I bought this one in July 2014 in a flea market. This mini laptop has a monochrome 7″ LCD screen, a simple speaker, standard parallel printer and RS-232 ports, and a proprietary mouse port. It features a RAM Disk and nothing else for data storage.
Comet Notebook runs on 4 AA batteries, and when you switch on and press reset (my unit requires a reset to boot after switching it on) a screen of icons welcomes you. Included are a Word Editor, Spread Sheet, Databank (Contacts), Clock/Schedule (ToDo list), Communication (It requires a special synchronization software, or another Comet Notebook on the other end), Calculator, Typing (to learn typing), Games, Translator (English-Turkish), Learning (A meaningless general tutorial on computers, without giving any hints on this CNC-9606 notebook).
You can either select an icon by cursor and enter keys or press the corresponding number key of the icon (1 for Word Editor, 9 for Translator etc.). To exit an application, you need to press Esc key; however, Spread Sheet requires a reset to quit.
The Word Editor is a simple text editor in reality; no bolds, italics etc. In the Word Editor, you can print out your text by pressing Alt key (to enter menu) and P (for printer). Any standard Centronics ASCII printer will do. I used a dot-matrix printer for testing. You can save and load your documents in the menu. Just press Alt-F, select Save, press TAB-key (to be able to enter a filename), select “* new file” menu item, and enter file’s name and extension (TXT) separately. To exit, press Alt-F, select Exit, and answer the confirmation questions by pressing Y or N.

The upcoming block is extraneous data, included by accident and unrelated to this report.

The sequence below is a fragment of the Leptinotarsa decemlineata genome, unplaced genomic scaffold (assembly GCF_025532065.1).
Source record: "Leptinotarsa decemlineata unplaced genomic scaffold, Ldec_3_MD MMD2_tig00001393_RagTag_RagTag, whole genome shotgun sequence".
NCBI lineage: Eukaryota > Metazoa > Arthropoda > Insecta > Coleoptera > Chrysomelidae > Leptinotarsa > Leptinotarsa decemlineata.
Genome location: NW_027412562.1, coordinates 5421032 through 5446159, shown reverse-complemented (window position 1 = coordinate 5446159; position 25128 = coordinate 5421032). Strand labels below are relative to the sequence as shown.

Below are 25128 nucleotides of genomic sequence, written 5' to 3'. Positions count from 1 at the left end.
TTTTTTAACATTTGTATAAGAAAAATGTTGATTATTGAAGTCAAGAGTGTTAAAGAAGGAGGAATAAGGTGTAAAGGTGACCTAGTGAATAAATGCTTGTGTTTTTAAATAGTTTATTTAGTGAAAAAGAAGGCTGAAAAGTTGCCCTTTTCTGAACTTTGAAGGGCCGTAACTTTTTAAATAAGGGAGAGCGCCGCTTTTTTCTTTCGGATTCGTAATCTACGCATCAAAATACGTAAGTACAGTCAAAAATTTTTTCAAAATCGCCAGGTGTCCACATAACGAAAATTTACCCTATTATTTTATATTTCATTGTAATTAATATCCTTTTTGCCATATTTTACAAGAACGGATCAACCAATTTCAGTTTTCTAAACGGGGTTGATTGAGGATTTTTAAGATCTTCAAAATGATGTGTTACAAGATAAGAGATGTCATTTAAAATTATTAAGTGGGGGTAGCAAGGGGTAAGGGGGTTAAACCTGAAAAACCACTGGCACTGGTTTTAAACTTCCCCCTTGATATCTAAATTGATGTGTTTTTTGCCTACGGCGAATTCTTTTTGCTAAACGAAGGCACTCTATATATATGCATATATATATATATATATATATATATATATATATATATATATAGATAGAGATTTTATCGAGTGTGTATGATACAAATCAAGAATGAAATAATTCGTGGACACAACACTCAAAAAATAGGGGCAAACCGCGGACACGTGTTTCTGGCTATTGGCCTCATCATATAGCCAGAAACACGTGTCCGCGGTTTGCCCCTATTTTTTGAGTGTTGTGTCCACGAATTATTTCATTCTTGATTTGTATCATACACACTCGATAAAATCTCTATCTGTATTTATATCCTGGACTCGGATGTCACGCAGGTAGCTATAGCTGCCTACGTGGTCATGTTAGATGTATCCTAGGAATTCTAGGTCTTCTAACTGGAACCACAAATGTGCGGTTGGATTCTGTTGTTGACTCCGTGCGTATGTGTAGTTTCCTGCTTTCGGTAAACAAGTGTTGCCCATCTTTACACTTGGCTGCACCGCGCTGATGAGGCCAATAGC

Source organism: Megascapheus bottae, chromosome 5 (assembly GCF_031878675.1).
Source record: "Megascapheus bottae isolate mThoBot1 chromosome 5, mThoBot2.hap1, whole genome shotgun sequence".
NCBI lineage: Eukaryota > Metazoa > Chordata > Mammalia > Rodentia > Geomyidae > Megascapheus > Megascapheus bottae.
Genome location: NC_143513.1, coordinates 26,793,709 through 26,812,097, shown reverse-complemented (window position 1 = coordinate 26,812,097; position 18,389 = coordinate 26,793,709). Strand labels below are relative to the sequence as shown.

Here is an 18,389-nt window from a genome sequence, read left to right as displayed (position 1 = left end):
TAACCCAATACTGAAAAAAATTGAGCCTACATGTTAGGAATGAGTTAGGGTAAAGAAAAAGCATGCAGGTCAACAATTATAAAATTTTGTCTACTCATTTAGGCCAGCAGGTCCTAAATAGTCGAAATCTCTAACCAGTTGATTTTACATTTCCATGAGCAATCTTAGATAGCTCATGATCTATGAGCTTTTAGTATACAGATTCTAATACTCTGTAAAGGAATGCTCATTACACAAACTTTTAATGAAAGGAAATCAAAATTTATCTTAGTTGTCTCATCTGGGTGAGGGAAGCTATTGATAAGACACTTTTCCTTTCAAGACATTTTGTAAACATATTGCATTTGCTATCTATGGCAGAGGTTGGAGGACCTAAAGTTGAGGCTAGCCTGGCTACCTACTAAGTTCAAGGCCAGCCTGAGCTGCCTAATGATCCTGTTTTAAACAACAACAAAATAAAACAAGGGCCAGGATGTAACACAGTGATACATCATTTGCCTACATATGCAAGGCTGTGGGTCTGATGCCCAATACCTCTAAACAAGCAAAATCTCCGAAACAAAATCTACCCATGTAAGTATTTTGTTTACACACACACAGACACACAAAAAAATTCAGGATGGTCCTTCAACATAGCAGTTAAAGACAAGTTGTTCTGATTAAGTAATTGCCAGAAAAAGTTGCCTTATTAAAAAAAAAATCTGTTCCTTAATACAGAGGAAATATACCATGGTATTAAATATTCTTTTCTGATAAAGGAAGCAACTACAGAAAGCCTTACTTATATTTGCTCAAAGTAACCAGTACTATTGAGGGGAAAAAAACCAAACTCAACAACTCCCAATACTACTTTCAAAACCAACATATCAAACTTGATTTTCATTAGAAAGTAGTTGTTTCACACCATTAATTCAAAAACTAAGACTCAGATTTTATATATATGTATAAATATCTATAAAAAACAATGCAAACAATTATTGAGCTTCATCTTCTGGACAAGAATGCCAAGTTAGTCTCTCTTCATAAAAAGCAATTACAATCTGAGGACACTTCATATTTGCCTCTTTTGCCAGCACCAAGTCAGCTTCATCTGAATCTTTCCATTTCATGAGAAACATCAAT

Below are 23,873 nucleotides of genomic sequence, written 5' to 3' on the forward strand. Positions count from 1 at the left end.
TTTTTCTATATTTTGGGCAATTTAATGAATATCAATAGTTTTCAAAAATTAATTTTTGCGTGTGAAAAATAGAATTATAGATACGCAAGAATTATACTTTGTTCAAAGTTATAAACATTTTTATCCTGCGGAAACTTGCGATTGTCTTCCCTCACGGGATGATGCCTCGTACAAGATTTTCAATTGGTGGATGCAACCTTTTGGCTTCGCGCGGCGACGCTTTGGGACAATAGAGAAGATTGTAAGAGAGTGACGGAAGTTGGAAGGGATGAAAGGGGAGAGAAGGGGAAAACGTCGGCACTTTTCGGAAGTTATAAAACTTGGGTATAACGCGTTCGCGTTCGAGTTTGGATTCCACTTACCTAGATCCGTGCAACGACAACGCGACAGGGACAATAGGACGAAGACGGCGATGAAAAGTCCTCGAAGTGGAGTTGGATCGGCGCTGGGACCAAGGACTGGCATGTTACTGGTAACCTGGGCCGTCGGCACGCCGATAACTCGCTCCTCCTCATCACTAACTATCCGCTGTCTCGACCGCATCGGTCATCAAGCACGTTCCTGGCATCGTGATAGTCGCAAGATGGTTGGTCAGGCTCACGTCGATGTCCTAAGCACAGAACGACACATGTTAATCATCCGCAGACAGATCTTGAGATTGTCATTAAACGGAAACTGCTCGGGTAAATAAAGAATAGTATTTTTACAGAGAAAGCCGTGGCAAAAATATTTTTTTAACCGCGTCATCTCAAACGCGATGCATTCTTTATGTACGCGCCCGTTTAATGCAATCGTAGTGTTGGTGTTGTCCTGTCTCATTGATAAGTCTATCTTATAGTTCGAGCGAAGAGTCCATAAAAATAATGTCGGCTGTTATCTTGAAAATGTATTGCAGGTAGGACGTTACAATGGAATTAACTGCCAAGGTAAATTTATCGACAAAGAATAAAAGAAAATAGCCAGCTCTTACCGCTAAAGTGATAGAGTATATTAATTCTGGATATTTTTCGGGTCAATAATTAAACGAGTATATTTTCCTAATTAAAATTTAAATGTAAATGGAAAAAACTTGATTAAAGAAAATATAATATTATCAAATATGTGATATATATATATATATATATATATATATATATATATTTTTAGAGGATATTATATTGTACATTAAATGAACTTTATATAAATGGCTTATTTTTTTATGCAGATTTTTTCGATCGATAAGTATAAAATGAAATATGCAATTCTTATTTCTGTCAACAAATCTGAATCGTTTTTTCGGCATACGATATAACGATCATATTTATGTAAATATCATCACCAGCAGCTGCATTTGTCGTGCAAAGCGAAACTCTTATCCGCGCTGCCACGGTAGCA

Clock Schedule application is usable. It features two of the important legs of an PIM application. On-screen help is adequate to use it efficiently.
The Spread Sheet seems so simple that I couldn’t figure it out!.. You can move throughout the cells, do some calculations (without prefixing with ‘=’), write text, and that’s all… A mouse is necessary to use the menu. A user manual would be good.
For the communication, I connected this Comet Notebook to another computer by using a Null-modem cable (2 DB-9 female connectors with cross-linked 2nd and 3rd pins, plus a GND connection over the 5th pins). I tried 300bps to 9600bps speeds on the other computer and pressed Transfer option of the Communication app. of the CNC-9606 Notebook at each bps, to see whether there is something to see. There was only a space character sent. And I was able to see echo of some of the characters typed in the other computer, which indicates the RS232C port of the Comet nulled (reversed) already maybe! So, a user guide of this Comet CNC-9606 Notebook would be good.
CNC-9606 laptop also has a DOS mode, albeit limited. You can go to DOS mode by pressing Esc key in the icon-menu mode. The valid DOS commands of Comet Laptop are as follows:
copy file1.ext file2.ext
It’s default date was set to Jan 1, 1997, suggesting its year of manufacture: 1997
That’s all for now.